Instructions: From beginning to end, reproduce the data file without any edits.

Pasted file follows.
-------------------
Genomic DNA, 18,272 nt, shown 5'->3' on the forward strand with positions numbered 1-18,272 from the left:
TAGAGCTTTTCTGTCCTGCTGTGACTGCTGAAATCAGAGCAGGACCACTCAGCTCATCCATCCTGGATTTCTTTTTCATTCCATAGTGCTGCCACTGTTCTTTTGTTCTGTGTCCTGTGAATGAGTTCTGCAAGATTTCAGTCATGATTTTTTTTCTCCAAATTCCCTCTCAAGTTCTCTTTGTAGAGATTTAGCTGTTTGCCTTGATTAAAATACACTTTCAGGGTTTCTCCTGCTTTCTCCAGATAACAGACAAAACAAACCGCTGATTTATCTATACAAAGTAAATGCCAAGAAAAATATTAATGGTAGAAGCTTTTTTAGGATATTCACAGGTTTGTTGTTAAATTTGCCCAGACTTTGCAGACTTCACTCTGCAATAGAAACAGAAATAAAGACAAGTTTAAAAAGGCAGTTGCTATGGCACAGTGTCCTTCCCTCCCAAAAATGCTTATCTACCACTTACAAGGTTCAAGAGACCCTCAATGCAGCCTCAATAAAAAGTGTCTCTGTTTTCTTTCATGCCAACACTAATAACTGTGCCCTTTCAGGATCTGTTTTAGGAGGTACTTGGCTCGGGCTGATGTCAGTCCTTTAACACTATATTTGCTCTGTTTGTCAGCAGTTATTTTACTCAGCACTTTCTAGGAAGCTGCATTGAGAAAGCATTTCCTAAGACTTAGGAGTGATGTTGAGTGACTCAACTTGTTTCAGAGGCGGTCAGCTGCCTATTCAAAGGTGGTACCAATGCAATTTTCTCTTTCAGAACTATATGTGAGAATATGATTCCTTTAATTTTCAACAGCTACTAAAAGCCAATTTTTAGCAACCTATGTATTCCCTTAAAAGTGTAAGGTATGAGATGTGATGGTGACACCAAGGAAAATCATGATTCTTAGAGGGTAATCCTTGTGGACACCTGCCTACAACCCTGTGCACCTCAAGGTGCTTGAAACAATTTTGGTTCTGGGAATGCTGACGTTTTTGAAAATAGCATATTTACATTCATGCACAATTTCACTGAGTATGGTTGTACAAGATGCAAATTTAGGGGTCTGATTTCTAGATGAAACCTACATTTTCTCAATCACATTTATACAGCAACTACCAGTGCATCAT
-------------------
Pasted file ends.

Genomic DNA, 18,272 nt, shown 5'->3' on the forward strand with positions numbered 1-18,272 from the left:
TAGAGCTTTTCTGTCCTGCTGTGACTGCTGAAATCAGAGCAGGACCACTCAGCTCATCCATCCTGGATTTCTTTTTCATTCCATAGTGCTGCCACTGTTCTTTTGTTCTGTGTCCTGTGAATGAGTTCTGCAAGATTTCAGTCATGATTTTTTTTCTCCAAATTCCCTCTCAAGTTCTCTTTGTAGAGATTTAGCTGTTTGCCTTGATTAAAATACACTTTCAGGGTTTCTCCTGCTTTCTCCAGATAACAGACAAAACAAACCGCTGATTTATCTATACAAAGTAAATGCCAAGAAAAATATTAATGGTAGAAGCTTTTTTAGGATATTCACAGGTTTGTTGTTAAATTTGCCCAGACTTTGCAGACTTCACTCTGCAATAGAAACAGAAATAAAGACAAGTTTAAAAAGGCAGTTGCTATGGCACAGTGTCCTTCCCTCCCAAAAATGCTTATCTACCACTTACAAGGTTCAAGAGACCCTCAATGCAGCCTCAATAAAAAGTGTCTCTGTTTTCTTTCATGCCAACACTAATAACTGTGCCCTTTCAGGATCTGTTTTAGGAGGTACTTGGCTCGGGCTGATGTCAGTCCTTTAACACTATATTTGCTCTGTTTGTCAGCAGTTATTTTACTCAGCACTTTCTAGGAAGCTGCATTGAGAAAGCATTTCCTAAGACTTAGGAGTGATGTTGAGTGACTCAACTTGTTTCAGAGGCGGTCAGCTGCCTATTCAAAGGTGGTACCAATGCAATTTTCTCTTTCAGAACTATATGTGAGAATATGATTCCTTTAATTTTCAACAGCTACTAAAAGCCAATTTTTAGCAACCTATGTATTCCCTTAAAAGTGTAAGGTATGAGATGTGATGGTGACACCAAGGAAAATCATGATTCTTAGAGGGTAATCCTTGTGGACACCTGCCTACAACCCTGTGCACCTCAAGGTGCTTGAAACAATTTTGGTTCTGGGAATGCTGACGTTTTTGAAAATAGCATATTTACATTCATGCACAATTTCACTGAGTATGGTTGTACAAGATGCAAATTTAGGGGTCTGATTTCTAGATGAAACCTACATTTTCTCAATCACATTTATACAGCAACTACCAGTGCATCAT